In one example, DeSeau and co-workers [47] showed that the level of pp60c-src kinase activity detected in immune complex protein kinase assays can be substantially modulated by RIPA buffer. They, thus, advise that comparing of the results of pp60c-src in vitro protein kinase assays in other cellular systems where only RIPA buffer lysis has been used should be interpreted with caution. Specifically, they found that the in vitro protein kinase activity of pp60c-src molecules derived from RIPA buffer lysates of colon carcinoma cells was elevated five- to sevenfold when compared with pp60c-src from the same cells lysed in a buffer containing only Nonidet-P 40. Additionally, they found that in RIPA buffer, the difference in specific activity of pp60c-src between normal colon mucosal cells and colon carcinoma cells is about ten-to thirtyfold, whereas with a lysis buffer containing only Nonidet-P 40 as a detergent, the difference would be less than three- to fourfold. Thus, if Nonidet-P 40 or other lysis buffers were not used in an effort to validate data obtained in RIPA buffer, the entire data on this work could have been in error.

In another example, abnormally high caspase-3 and -7 activity in stimulated human peripheral blood lymphocytes (PBLs) has been shown to be a spurious side effect caused by RIPA buffer that was used to lyse the activated T-lymphocytes [48]. In contrast, when a lysis buffer containing 2% SDS was used, the caspase s remained in their zymogen proforms, and no proteolytic processing of caspase substrates was detected. It was subsequently determined that the release liberation of GraB or similar proteases from cytotoxic granules during the lysis procedure was responsible for artifactual activation of caspase-3. RIPA may disrupt GraB-containing granules more efficiently than 0.2% Nonidet P-40 or other lysis buffers used [48].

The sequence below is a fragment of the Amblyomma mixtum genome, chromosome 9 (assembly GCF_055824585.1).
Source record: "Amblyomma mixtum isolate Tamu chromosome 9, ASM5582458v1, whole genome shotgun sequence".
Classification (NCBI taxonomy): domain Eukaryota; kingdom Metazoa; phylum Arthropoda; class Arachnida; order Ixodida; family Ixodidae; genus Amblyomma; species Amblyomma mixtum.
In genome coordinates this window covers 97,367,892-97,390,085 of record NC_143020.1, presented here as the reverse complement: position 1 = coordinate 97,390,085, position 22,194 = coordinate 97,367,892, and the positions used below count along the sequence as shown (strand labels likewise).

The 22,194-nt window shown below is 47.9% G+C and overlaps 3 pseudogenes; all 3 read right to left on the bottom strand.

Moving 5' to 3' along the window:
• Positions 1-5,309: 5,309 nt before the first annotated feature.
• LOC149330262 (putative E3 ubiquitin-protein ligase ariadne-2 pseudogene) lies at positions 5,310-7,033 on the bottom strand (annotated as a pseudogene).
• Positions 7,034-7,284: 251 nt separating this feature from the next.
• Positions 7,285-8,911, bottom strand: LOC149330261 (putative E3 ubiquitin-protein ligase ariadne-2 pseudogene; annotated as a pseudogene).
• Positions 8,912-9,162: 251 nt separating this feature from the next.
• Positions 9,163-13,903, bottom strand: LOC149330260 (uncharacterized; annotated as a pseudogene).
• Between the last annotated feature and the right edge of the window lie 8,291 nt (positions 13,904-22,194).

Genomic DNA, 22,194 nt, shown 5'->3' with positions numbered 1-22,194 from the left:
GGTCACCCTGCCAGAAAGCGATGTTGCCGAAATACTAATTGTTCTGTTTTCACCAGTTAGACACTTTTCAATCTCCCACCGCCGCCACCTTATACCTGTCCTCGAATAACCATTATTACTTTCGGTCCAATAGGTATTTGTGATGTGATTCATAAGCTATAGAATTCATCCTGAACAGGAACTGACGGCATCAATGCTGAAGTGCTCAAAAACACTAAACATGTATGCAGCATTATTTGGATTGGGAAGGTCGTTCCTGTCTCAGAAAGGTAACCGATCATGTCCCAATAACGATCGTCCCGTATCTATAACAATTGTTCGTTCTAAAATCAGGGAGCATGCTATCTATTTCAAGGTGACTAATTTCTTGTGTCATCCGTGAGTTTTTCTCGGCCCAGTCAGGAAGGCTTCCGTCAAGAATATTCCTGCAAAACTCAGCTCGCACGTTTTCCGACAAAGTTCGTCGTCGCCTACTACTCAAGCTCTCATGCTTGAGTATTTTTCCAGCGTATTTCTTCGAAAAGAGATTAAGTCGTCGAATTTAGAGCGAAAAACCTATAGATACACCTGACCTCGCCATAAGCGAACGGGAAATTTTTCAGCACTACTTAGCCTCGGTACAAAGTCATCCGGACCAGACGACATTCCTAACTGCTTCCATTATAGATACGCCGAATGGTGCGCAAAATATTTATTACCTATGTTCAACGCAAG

Many protein groups are insoluble in urea buffer

Although urea buffer has proven very effective in dissolving extracellular matrix proteins and a wide range of other protein groups, it nevertheless has limitations. In fact, Granier [49] noted that many membrane proteins are insoluble in urea, if extracted without heating. And, as mentioned in the Background section above, heating urea in the presence of proteins most likely would result in covalent modifications of the protein by the hydrolysis products produced by heating urea (e.g. carbamylation of proteins by isocyanate). Thus, urea does not possess universal solubility for all membrane proteins. Ames and Nikaido [50] solubilized membrane proteins of salmonella typhimurium with hot SDS when even the most powerful O'Farrell's buffer (urea buffer) [51] failed to dissolve the membrane proteins.

A cell surface proteoglycan, with a molecular weight of 450 kDa, was also found to be very insoluble in urea buffer [16].

In general, many proteins that have proven insoluble in urea buffer are shown to be human lens proteins [52, 53], especially cataractous proteins [5254]. Weber and McFadden described a heterogenous set of urea-insoluble proteins in dividing PC12 pheochromocytoma cells. They found that about 5% of the total cellular proteins synthesized in exponentially dividing PC12 pheochromocytoma cells remained insoluble even in 6 M urea [55].

A major factor that decreases the solubility of proteins in urea is the formation of disulfide cross-bridges, which can be acquired by a protein through aerobic oxidation of thiol groups. Even a small molecular weight protein could become very insoluble in urea upon formation of disulphide bridges. This was the case with a 42 kDa Rec12 (Spo11) meiotic recombinase of fission yeast (Rec12 protein) [56] that was expressed in E. coli. Rec12 protein resisted solubility in 6 M urea, but was ultimately extracted with 6 M Guanidine hydrochloride [56]. Subsequent analyses showed that it has four disulfide bridges that impeded its solubility in urea. Human eye lens proteins acquire disulfide cross-bridges by exposure to hyperbaric oxygen (Reviewed in Ref. [52]). The eye lens proteins then become opaque, cataractous and resist solubility in urea buffer [52].

Another example is the human centrosomal protein which exists as a doublet of 62/64 kDa and is insoluble in even 8 M urea (a condition that would dissolve most known centrosomal proteins) [57].